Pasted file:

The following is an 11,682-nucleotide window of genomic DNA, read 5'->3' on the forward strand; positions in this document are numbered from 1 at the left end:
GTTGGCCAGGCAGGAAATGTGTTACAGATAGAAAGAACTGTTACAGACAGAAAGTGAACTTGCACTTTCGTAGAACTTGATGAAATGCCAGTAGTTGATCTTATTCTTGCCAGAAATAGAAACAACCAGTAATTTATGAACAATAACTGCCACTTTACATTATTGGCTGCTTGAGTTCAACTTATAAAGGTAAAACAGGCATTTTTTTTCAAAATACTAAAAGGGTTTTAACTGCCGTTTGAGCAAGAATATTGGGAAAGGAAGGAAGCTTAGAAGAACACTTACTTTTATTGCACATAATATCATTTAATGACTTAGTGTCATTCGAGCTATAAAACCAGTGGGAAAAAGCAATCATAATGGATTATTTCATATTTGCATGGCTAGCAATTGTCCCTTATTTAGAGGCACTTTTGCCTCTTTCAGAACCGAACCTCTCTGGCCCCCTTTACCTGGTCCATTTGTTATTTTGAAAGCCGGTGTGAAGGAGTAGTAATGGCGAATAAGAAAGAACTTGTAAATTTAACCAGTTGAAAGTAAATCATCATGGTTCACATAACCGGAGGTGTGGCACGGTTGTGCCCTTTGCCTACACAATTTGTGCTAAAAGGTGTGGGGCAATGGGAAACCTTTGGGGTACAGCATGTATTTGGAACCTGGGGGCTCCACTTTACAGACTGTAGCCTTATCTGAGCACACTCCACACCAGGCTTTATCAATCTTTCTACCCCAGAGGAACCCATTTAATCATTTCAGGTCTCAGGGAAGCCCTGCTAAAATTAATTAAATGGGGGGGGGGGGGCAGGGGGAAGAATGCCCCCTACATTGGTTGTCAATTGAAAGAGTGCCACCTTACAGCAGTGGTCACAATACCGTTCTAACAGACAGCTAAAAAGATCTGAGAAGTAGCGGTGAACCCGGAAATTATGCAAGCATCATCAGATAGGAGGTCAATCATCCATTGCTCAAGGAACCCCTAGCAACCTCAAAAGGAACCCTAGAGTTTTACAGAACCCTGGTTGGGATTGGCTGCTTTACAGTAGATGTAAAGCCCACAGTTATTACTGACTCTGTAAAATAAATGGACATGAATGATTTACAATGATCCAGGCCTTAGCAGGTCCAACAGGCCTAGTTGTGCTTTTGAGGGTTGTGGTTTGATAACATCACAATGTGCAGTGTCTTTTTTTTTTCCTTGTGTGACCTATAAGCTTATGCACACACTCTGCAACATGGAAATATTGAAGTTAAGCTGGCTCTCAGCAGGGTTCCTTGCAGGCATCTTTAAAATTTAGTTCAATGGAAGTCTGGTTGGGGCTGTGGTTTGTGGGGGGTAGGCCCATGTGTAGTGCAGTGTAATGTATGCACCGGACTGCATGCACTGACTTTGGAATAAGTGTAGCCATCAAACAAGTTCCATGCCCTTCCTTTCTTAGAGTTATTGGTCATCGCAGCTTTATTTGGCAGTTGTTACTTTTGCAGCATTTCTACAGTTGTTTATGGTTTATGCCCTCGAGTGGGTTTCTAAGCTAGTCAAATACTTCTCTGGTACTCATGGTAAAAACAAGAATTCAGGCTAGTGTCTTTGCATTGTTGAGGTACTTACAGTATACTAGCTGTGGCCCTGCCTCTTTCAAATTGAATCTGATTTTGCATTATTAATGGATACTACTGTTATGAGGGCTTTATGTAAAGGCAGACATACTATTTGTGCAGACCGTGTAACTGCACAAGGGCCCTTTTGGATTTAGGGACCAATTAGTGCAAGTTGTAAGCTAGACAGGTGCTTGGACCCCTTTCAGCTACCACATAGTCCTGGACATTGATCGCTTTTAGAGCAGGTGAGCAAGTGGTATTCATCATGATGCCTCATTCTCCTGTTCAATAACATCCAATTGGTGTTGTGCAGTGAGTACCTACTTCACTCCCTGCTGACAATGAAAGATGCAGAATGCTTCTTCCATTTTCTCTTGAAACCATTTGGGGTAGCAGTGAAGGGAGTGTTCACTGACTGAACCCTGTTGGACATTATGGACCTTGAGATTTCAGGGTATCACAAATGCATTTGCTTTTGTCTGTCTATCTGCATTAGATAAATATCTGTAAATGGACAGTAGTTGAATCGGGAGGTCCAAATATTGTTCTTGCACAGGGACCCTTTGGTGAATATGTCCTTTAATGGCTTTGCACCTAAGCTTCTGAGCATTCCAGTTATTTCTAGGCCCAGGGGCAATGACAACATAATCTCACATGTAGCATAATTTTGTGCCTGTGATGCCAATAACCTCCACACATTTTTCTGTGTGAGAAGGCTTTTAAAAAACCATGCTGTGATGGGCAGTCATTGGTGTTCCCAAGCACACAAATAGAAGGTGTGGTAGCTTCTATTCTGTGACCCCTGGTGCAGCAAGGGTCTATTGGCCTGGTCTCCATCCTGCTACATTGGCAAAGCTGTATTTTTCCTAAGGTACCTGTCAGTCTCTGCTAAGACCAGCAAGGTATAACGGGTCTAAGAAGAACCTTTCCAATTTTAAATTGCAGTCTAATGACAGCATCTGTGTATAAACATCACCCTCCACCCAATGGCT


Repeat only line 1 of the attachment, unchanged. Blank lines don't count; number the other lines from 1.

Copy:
The following is an 11,682-nucleotide window of genomic DNA, read 5'->3' on the forward strand; positions in this document are numbered from 1 at the left end: